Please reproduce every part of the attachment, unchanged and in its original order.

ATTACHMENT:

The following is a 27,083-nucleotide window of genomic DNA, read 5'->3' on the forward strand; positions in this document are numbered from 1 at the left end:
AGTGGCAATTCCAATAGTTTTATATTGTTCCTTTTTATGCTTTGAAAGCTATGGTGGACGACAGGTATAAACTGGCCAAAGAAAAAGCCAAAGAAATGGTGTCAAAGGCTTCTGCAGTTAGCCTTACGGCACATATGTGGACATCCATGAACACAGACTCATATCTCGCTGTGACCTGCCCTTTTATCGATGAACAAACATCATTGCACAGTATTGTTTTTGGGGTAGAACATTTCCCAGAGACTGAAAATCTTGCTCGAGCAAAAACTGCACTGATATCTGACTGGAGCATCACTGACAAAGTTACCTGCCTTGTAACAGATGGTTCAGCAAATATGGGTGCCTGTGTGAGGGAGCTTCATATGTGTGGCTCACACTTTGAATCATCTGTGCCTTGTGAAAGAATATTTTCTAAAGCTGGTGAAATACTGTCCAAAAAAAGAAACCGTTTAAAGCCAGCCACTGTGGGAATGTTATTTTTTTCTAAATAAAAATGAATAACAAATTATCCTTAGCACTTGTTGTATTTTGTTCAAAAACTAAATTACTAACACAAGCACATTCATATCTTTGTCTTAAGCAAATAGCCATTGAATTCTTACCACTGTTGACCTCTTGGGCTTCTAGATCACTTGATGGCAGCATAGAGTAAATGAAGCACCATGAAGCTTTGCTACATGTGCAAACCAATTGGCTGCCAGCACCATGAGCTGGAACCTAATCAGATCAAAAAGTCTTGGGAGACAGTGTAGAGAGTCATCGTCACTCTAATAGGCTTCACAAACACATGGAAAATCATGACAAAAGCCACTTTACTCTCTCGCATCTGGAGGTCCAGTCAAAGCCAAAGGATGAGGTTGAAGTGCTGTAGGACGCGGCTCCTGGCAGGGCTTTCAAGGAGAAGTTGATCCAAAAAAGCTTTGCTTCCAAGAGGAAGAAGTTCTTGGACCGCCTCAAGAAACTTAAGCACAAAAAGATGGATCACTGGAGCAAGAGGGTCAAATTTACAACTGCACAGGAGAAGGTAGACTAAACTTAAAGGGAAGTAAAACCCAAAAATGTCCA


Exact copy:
The following is a 27,083-nucleotide window of genomic DNA, read 5'->3' on the forward strand; positions in this document are numbered from 1 at the left end:
AGTGGCAATTCCAATAGTTTTATATTGTTCCTTTTTATGCTTTGAAAGCTATGGTGGACGACAGGTATAAACTGGCCAAAGAAAAAGCCAAAGAAATGGTGTCAAAGGCTTCTGCAGTTAGCCTTACGGCACATATGTGGACATCCATGAACACAGACTCATATCTCGCTGTGACCTGCCCTTTTATCGATGAACAAACATCATTGCACAGTATTGTTTTTGGGGTAGAACATTTCCCAGAGACTGAAAATCTTGCTCGAGCAAAAACTGCACTGATATCTGACTGGAGCATCACTGACAAAGTTACCTGCCTTGTAACAGATGGTTCAGCAAATATGGGTGCCTGTGTGAGGGAGCTTCATATGTGTGGCTCACACTTTGAATCATCTGTGCCTTGTGAAAGAATATTTTCTAAAGCTGGTGAAATACTGTCCAAAAAAAGAAACCGTTTAAAGCCAGCCACTGTGGGAATGTTATTTTTTTCTAAATAAAAATGAATAACAAATTATCCTTAGCACTTGTTGTATTTTGTTCAAAAACTAAATTACTAACACAAGCACATTCATATCTTTGTCTTAAGCAAATAGCCATTGAATTCTTACCACTGTTGACCTCTTGGGCTTCTAGATCACTTGATGGCAGCATAGAGTAAATGAAGCACCATGAAGCTTTGCTACATGTGCAAACCAATTGGCTGCCAGCACCATGAGCTGGAACCTAATCAGATCAAAAAGTCTTGGGAGACAGTGTAGAGAGTCATCGTCACTCTAATAGGCTTCACAAACACATGGAAAATCATGACAAAAGCCACTTTACTCTCTCGCATCTGGAGGTCCAGTCAAAGCCAAAGGATGAGGTTGAAGTGCTGTAGGACGCGGCTCCTGGCAGGGCTTTCAAGGAGAAGTTGATCCAAAAAAGCTTTGCTTCCAAGAGGAAGAAGTTCTTGGACCGCCTCAAGAAACTTAAGCACAAAAAGATGGATCACTGGAGCAAGAGGGTCAAATTTACAACTGCACAGGAGAAGGTAGACTAAACTTAAAGGGAAGTAAAACCCAAAAATGTCCA